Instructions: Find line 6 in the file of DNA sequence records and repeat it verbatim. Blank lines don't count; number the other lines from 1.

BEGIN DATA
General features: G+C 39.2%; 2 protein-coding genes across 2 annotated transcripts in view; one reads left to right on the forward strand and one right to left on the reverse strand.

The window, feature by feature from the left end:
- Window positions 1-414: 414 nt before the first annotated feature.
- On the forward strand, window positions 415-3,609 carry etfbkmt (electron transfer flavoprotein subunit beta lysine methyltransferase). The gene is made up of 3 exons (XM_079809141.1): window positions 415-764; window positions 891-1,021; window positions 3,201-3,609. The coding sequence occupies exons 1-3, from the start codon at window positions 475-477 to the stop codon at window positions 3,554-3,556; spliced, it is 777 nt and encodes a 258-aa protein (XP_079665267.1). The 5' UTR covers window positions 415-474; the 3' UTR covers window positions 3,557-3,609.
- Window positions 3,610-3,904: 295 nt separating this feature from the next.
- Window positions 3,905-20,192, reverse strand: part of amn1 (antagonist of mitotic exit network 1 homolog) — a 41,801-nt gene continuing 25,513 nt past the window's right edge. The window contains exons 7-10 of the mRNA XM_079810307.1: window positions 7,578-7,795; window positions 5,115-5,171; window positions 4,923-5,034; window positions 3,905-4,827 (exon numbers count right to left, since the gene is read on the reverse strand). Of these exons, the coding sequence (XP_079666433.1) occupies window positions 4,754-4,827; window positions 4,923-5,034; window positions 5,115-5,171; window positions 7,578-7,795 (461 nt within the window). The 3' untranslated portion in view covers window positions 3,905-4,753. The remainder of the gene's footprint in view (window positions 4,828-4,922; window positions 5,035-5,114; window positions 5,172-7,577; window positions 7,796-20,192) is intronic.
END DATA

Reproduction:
- Window positions 3,905-20,192, reverse strand: part of amn1 (antagonist of mitotic exit network 1 homolog) — a 41,801-nt gene continuing 25,513 nt past the window's right edge. The window contains exons 7-10 of the mRNA XM_079810307.1: window positions 7,578-7,795; window positions 5,115-5,171; window positions 4,923-5,034; window positions 3,905-4,827 (exon numbers count right to left, since the gene is read on the reverse strand). Of these exons, the coding sequence (XP_079666433.1) occupies window positions 4,754-4,827; window positions 4,923-5,034; window positions 5,115-5,171; window positions 7,578-7,795 (461 nt within the window). The 3' untranslated portion in view covers window positions 3,905-4,753. The remainder of the gene's footprint in view (window positions 4,828-4,922; window positions 5,035-5,114; window positions 5,172-7,577; window positions 7,796-20,192) is intronic.